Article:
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February 15, 1999


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10 wickets -- and phone overload

M D Riti

Anil Kumble's parents K N Krishna Swamy and Saroja were not the only people harassed by the numerous telephone calls to the conquering hero after his spectacular triumph.

His entire telephone exchange at Basavanagudi got clogged by the numerous calls that he was besieged by.

Finally, the P&T department was forced to give him a new, unlisted number for a couple of days after his great homecoming.

Seeing the tall, lanky, sunburnt bowler striding down the tarmac at the airport, I could not help being reminded of the almost gauche engineering student from R V College that I had met just over seven years ago at the nets at the Bangalore stadium.

At that time, I was doing twin features on the two new young bowlers from Karnataka, who had just burst upon the Indian cricketing horizon. When I got him at his home for a quick telephonic interview, there was an awed silence from the other end when I declared my request. "You mean this is actually an STD call and you want to interview me long distance from Bangalore?" asked the man who was India's new spin sensation, and had just returned from his maiden foreign tour of Australia.

A year later, Kumble was much less awed and far more blase. But one could still see the diffident college boy under the veneer of confidence and poise. At that moment, juggling college (he was a final year engineering student), a job as probationer at Vijaya Bank and a career in cricket that was just taking off was his greatest preoccupation.

"Every cricketeer aspires to play for his country at some time, and I have achieved that ambition," he said elatedly. We sat in the galleries of the empty stands and talked about what he hoped to achieve in cricket.

A perfect 10, however, was certainly not something he had ever anticipated, either then or any of the other times I met him since.

Ironically, that first feature was published in the Illustrated Weekly with the heading `Anil Kumble is determined to get back into the Indian team,' as the young man had just been dropped for the Australian series.

The criticism levelled against him at that time was that he did not vary the style of his bowling enough. "He will remind you of B S Chandrashekar, but his bowling talent is nowhere near that of the latter," commented one-time ace spinner E A S Prasanna, who had seen Kumble play at Sharjah just before he was axed.

Kumble began by playing cricket on the streets of Bangalore, and then joined a club called the Young Cricketeers when he was 13 years old. He graduated through the under 15 and the under 17 to the under 19 stages, and played against Pakistan for the first time in the junior team in 1989-90.

His performance in the rectangular tournaments took him into the junior category and later the State team in 1989. He was part of the team that won the Wills Trophy and was then chosen to go to Sharjah.

"Anil is a good restrictive bowler," said bowler and all-rounder Roger Binny at that time. "He has to learn to spin the ball and turn it more," added Prasanna.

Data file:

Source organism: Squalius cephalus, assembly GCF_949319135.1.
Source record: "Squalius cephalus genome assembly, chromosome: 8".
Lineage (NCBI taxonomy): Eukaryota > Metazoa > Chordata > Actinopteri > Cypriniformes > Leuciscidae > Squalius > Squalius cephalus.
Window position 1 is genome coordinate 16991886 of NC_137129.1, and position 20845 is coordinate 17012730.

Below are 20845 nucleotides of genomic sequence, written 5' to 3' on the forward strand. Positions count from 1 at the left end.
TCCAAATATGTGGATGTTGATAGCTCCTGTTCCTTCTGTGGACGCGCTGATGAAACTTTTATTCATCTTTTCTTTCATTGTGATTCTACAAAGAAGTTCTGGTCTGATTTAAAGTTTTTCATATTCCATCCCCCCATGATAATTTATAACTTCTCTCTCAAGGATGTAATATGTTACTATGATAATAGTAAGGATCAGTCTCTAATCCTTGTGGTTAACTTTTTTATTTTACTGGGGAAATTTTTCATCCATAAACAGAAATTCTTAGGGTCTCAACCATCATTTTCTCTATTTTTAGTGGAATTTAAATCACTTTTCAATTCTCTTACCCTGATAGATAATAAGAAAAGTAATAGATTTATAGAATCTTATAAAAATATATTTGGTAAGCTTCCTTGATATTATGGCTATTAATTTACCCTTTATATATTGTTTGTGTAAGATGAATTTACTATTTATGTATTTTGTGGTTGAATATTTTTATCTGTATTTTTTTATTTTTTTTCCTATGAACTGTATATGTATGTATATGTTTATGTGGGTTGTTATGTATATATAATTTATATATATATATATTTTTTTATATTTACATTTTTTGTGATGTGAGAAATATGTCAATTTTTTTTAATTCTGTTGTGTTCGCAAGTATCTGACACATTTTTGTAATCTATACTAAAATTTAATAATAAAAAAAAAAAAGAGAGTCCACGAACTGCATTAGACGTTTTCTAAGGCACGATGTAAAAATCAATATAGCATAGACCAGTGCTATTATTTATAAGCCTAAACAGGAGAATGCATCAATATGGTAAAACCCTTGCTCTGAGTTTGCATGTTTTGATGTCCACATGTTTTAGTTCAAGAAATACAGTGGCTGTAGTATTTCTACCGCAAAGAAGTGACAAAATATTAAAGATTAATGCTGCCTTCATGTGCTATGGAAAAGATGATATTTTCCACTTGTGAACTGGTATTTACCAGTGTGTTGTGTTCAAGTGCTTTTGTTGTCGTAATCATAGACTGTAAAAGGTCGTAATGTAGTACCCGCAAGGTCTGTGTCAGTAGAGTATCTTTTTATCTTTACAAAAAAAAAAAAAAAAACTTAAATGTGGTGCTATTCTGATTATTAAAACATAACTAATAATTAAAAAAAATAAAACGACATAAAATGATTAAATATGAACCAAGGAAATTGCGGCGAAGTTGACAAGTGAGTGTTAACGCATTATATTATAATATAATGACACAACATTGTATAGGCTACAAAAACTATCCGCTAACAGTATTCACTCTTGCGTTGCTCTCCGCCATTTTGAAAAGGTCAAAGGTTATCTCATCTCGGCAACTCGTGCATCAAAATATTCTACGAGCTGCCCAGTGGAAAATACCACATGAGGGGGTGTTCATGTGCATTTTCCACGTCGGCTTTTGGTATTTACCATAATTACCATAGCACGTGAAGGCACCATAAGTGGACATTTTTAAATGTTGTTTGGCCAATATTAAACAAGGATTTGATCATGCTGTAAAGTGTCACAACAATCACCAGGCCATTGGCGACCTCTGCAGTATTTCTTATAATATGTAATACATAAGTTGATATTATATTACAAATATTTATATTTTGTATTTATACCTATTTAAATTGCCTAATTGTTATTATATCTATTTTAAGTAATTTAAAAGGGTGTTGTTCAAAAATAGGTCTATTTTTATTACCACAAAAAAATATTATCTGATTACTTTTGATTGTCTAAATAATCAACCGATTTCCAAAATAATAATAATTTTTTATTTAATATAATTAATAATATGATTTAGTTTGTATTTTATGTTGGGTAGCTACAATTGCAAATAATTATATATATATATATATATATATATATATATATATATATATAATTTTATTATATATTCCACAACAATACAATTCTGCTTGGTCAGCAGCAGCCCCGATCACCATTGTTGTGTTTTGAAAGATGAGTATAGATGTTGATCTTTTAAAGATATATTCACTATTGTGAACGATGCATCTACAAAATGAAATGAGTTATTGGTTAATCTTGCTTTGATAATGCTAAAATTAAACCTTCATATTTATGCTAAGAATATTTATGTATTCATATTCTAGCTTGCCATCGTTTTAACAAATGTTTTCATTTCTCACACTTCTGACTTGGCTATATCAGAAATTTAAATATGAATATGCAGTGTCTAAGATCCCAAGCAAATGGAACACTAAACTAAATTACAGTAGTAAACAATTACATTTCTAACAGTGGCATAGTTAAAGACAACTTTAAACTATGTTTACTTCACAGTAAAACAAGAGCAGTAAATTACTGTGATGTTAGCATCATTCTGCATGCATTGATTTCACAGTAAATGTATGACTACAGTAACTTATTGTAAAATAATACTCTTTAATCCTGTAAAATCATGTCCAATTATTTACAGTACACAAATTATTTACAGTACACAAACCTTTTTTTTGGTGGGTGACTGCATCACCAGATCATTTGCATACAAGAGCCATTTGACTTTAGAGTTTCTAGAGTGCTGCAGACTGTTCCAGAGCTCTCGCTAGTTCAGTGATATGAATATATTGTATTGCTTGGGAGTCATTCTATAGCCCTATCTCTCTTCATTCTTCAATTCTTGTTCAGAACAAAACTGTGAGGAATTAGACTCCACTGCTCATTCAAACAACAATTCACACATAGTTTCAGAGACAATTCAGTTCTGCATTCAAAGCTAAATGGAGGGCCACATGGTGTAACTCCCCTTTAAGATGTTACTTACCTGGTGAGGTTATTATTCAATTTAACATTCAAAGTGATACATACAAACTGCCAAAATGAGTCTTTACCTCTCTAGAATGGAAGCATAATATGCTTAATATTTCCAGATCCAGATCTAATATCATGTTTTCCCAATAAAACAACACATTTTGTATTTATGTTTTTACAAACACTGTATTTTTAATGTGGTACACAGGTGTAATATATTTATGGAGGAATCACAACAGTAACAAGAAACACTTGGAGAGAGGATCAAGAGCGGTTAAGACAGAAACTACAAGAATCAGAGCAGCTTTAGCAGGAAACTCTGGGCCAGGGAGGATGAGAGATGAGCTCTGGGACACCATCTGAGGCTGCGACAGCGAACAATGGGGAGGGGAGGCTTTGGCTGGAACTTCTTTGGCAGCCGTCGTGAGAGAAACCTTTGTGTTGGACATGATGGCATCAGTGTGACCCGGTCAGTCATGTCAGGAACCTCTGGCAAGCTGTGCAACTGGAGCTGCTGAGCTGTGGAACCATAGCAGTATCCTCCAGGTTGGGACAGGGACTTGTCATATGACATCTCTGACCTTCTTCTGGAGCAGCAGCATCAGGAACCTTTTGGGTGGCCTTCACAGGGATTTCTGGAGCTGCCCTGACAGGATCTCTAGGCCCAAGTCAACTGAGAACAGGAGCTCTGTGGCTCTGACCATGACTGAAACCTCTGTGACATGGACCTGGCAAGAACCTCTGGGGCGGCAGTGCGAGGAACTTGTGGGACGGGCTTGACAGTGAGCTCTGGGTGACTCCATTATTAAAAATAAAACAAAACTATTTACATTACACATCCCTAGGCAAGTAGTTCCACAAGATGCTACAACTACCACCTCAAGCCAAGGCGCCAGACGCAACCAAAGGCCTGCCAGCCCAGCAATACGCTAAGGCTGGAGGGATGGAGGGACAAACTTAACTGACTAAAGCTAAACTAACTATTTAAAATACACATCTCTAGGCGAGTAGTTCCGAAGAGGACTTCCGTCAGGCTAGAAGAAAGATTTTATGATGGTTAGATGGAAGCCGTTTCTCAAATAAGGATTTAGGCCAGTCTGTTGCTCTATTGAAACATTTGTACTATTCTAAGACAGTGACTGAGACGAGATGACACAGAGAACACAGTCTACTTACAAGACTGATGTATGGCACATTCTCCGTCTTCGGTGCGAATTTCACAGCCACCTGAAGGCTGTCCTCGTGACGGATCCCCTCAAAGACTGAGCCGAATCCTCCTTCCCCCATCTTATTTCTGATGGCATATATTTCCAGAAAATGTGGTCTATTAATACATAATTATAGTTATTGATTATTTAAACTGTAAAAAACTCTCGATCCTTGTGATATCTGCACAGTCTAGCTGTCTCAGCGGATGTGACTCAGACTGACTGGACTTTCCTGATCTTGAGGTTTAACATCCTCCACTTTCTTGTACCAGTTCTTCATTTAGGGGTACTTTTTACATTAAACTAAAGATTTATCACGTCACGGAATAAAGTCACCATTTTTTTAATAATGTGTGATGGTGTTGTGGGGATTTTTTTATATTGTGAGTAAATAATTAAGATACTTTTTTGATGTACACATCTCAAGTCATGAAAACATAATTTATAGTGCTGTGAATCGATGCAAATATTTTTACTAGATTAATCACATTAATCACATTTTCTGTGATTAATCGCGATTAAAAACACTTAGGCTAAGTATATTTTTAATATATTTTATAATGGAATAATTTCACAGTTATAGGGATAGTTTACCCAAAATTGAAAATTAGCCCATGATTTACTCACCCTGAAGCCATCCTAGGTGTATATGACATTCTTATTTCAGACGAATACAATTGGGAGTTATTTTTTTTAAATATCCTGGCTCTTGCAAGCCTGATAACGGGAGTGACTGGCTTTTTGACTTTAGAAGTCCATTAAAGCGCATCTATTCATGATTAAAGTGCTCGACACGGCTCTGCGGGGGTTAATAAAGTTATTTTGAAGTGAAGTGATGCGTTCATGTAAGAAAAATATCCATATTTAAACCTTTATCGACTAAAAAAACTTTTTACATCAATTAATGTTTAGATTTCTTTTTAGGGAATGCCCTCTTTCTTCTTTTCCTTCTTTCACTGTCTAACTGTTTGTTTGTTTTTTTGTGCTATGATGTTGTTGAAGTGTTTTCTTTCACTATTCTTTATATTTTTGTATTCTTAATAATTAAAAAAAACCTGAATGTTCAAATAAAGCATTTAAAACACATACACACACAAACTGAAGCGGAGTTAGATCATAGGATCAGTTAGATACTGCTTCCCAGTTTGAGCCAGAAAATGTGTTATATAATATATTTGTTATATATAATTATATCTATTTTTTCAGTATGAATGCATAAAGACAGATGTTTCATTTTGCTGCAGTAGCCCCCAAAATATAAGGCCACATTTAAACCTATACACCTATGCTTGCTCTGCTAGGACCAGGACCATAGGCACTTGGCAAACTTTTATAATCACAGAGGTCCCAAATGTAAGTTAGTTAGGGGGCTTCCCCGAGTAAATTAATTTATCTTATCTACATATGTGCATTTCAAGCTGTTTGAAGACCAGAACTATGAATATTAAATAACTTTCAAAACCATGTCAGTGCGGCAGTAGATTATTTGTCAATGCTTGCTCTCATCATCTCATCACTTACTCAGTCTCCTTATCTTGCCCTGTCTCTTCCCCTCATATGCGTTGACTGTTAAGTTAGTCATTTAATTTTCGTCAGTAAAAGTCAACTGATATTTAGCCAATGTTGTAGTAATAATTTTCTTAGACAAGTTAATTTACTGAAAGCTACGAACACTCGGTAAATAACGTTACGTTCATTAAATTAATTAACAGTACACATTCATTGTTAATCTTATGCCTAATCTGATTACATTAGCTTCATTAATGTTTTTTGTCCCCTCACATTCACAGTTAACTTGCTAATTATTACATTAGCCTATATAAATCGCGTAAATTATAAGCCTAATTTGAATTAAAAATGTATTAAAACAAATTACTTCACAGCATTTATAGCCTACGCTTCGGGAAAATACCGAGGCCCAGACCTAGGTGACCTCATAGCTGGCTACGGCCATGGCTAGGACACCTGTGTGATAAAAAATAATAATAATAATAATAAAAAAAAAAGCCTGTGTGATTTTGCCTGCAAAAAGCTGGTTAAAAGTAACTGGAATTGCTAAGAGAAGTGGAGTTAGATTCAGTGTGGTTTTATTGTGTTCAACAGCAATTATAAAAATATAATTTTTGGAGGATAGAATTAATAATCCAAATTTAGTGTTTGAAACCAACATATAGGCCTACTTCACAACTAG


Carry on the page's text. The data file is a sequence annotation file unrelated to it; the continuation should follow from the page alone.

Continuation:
S M H Kirmani, who used to practise at the nets with Kumble most mornings back then in 1991, said : "I think Kumble shows great promise." He certainly turned out to be right.

Interestingly, it was Kumble who inadvertently played Cupid in the life of friend and team-mate Venkatesh Prasad, also from Bangalore. Prasad used to visit the Titan office to meet Kumble, and ended up meeting and marrying Titan's glamourous chief of public relations Jayanthi. Kumble and Prasad still have the same camraderie, and Bangaloreans would not be too surprised to see them chatting over a masala dosa at any of their favourite eateries.

The excitement at Kumble's home the day before his return was palpable. The women in the family were busy grinding batters for his favourite dosas and planning a menu of carrot halwa, saaru (rasam), huli (Sambar) and some of the vegetable rice dishes that he likes.

"I'm sure he must be longing for some home food," said his mother Saroja, as she bustled around, trying to tackle the extra workload caused by an absent maidservant. The men, including his father, were busy doing proud post mortems of Kumble's various overs.

The quiet and retiring Kumble family came out into the public limelight in an unprecedented manner when they rode in triumph in the open jeep with Kumble on his return. The most excited member in the family was possibly Kumble's 10 month old nephew, the only child of Anil's elder brother Dinesh and his pretty wife Bindu.

Dinesh was the only member of the family missing as he was overseas on work.

Four pretty young women had been chosen to accord Kumble a traditional welcome with flowers and arathi at the airport. Bangalore's hottest bachelor just happened to shake hands with one of them, and she promptly turned all shades of the rainbow with delight.

Grand welcome over, Kumble had to turn his attention to more practical commitments, namely a public appearance for a commercial. He left for Hubli in North Karnataka the same night.

Kumble makes his next public appearances in Bangalore on Saturday at celebratory functions at the stadium and elsewhere before he dashes off to his next match at the Eden Gardens against Pakistan, the same enemy he single-handedly humbled in Delhi the other day.

"I'm worried, because the expectations from my son will be very high, and it is unlikely that he will ever be able to match his last performance," says his concerned, but proud father.

Mail Prem Panicker